Mind Over Muscle

18th October 2008

Mary Linehan goes with the flow…

When Joseph Pilates founded his now eponymous exercise regime, he called it ‘Contrology’ – a clue as to how it actually works. Based on the body’s muscular and skeletal systems, it elongates, strengthens and balances, via a series of focused, controlled exercises that target specific areas of the body individually in order to build core strength, gently and safely. The results are profound. Suitable for all ages and levels of fitness, it is highly regarded not only among osteopaths and physiotherapists, but also by sports stars, dancers and celebrities, all of whom rely on their bodies in some form or other to further their careers.

The stuff of legend, Joseph Pilates is said to have suffered from asthma, rickets and rheumatic fever. Drive and determination forced him on to become an accomplished gymnast, diver and skier and he worked as a circus performer, boxer and self-defence instructor.

Born in Düsseldorf in 1880, he was interred during World War I as a German national, and taught PE to fellow internees. By the latter part of the war he was employed as a hospital orderly. Working with patients who were unable to walk, he customised hospital beds to help support and help rehabilitate invalided limbs. This led to the development of The Cadillac, one of Pilates’s most effective pieces of equipment. It is still in use today.

After WWI, Joseph Pilates emigrated to the US, where he opened a body conditioning studio from where he continued to develop techniques and apparatus to help rehabilitate, condition and improve fitness.

“If at the age of 30 you are stiff and out of shape, you are old.
If at 60 you are supple and strong then you are young."
Joseph Pilates

The man himself died in 1967 – aged 87. Good recommendation. Since then Pilates has become a recognised method practised by millions the world over. While retaining the essence of his exercise principles, it has been developed further to incorporate modern techniques and advances in our understanding of the body. In 1970, Alan Herdman introduced the regime to the UK.

Pilates is just what the doctor ordered for fitness, treatment for specific conditions and general well-being. It improves posture, gives greater mobility and flexibility of the skeleton, builds bone density, develops muscle tone, improves core support, increases stability of the shoulders and pelvis and promotes healthier joints. You also become more aware of how to use your body correctly.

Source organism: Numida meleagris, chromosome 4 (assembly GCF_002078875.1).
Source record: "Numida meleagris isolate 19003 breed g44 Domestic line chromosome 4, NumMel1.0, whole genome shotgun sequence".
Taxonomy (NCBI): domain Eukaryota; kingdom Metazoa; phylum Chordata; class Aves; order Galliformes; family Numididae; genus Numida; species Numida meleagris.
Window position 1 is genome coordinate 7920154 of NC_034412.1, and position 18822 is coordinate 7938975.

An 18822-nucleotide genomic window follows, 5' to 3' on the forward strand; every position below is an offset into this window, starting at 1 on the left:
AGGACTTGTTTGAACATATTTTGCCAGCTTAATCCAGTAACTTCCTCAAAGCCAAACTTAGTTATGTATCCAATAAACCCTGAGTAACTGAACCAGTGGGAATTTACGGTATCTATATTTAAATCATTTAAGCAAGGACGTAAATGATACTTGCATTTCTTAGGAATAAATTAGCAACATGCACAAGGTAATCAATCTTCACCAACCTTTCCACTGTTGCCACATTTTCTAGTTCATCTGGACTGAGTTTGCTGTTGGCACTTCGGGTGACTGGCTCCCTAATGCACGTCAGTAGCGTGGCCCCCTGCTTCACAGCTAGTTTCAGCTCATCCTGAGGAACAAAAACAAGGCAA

It is said to prevent injury, and also to encourage post-injury rehabilitation. It is low impact and improves lung capacity, which is why it is such a hit with sportsmen and dancers.
Experienced instructor, Janice Silver explains that breathing is one of the most important parts of the regime. “If you don’t get the breathing right you don’t get the full benefit. But you need to give yourself a chance to master this. When you start it’s often difficult. It should be slow controlled movements and slow controlled breathing.”

Pilates is a safe form of exercise for pre- and post-natal women, and for the elderly – it helps with balance and co-ordination, and can even help alleviate medical conditions such as scoliosis, MS, arthritis and osteoporosis. Janice has suffered with chronic back problems in the past and credits Pilates with changing her life.

Pilates is taught in either matwork classes, often in groups of ideally not more than 12, or instudio sessions that incorporate apparatus and can be one-to-one. In general, both classes involve the same exercises. Teaching style varies from class to class.

Janice adds that students should be watched carefully. “I check that they have the correct posture, are breathing correctly, and that they are performing each exercise in a controlled manner to reap

To find out more, check out organisations such as The Pilates Foundation UK (www.pilatesfoundation.com). If you have any health concerns, or are pregnant, check first with your GP or health practitioner. Prices vary according to class, teacher and where you live.

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